In my line of work as a dive industry professional, I attend a lot of dive shows and get to meet a lot of people, most of them nice and interesting in various ways. It was also at a dive show in Italy, many years ago, that I first met Andrea Donati and his partner, Daniela Spaziani, of Ponza Diving. I clearly remember my first impression of how sympathetic, unpretentious and genuine the two came across, which scores a lot of points in my book. They appeared competent and organised, and with their operation located in one of the most picturesque locations I have ever seen, it did not take any arm twisting to lure me down there for a visit.
The world is dotted with beautiful locations, and there exist many excellent dive operations across the globe that also rightly deserve praise and accolades for the adventures and wildlife encounters they offer their patrons and for the way they manage their dive centres—and we will probably get more into that in the future. This profile will be about the virtues of diving Italian-style, as Ponza Diving marks its 30th season.
PS: Please reflect on your three decades of operations and the evolution you have witnessed in the dive industry.
AD: In 1991, when we first started, I recall divers as being more passionate and driven, and adapting more readily to the services we could offer in those times. Of course, diving equipment was not so sophisticated at that time. We dived only with air, no nitrox, no trimix and no oxygen for decompression and little knowledge about decompression. There was more risk then. Over the years, we have obviously expanded and improved our services, and we are now able to accommodate a wider range of requests and needs of customers.
We started off with just a 6m dinghy, a compressor and 20 tanks, but already in the first year, I bought another dinghy, another compressor and more tanks. Then in 1993, I came across an opportunity to buy a 12m fiberglass boat. That was the first time I operated a dive boat, and it was not easy to get the hang of anchoring it. In hindsight, I now consider mooring essential for a successful dive.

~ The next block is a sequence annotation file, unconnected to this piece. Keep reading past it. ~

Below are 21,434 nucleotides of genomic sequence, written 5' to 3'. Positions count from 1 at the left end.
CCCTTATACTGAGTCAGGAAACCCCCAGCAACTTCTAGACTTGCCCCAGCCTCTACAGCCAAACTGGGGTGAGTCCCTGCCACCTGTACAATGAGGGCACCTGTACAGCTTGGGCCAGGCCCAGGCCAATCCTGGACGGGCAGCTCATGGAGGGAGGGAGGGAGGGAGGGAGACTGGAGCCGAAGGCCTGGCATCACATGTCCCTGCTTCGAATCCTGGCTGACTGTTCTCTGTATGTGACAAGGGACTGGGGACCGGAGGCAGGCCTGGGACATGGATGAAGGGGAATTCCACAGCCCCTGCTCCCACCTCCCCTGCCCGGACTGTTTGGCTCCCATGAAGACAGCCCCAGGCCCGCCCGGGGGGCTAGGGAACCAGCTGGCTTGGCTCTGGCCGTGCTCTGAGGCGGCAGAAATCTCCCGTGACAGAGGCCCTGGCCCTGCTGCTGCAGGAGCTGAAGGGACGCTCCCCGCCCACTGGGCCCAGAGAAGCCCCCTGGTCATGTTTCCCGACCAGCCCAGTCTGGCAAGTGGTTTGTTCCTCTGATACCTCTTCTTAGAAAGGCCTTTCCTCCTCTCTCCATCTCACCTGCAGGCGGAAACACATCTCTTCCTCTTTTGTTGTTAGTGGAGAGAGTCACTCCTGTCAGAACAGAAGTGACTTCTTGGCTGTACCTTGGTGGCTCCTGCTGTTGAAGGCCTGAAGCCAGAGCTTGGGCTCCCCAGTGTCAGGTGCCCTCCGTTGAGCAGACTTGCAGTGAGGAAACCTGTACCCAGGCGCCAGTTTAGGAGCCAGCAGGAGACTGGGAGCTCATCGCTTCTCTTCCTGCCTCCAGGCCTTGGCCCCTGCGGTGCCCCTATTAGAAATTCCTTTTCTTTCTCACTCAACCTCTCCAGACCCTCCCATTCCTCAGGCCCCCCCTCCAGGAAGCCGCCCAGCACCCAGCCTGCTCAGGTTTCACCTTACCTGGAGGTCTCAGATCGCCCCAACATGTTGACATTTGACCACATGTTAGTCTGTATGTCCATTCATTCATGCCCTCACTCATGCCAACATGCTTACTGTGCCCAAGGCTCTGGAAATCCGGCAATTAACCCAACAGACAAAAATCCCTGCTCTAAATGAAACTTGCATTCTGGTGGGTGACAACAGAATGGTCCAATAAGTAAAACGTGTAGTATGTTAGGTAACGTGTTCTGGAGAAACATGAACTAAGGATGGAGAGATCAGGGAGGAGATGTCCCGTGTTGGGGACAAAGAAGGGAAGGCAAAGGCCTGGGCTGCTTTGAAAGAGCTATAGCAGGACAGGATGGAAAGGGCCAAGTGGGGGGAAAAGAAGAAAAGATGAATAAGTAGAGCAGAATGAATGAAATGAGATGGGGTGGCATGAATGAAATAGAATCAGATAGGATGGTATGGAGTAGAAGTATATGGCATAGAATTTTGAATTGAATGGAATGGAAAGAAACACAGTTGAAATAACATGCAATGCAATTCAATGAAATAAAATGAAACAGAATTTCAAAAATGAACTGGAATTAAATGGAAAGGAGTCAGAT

Year by year, the number of divers increased, and I kept reinvesting in the operation. In 1998, I bought the Nettuno, a 16m former fishing vessel, and converted it into a dive boat. It was always my objective that divers should not be required to change their tanks, so having compressors on board was a requirement. A wooden boat is fantastic but requires expensive maintenance, so I ended up selling the Nettuno in 2014 and buying an 18m boat with a fiberglass hull instead. We named it Nettuno II and spent four months over the winter building and outfitting this new vessel, which is bigger, faster, has more safety and is more comfortable than the older one. I enjoy a good relationship with Coltri Compressors, so we have fitted the boat with two MCH 23 compressors to refill tanks between dives.
PS: If you were to give your 30-year-younger self some advice, what would it be? Would you have done anything differently or not at all?
AD: In retrospect, I feel pleased with our accomplishments, our growth and that we have managed to offer cutting-edge service while specialising in rebreathers. It was hard during the first few years, in particular, but I was 30 years younger, physically stronger and more carefree—but certainly also less experienced.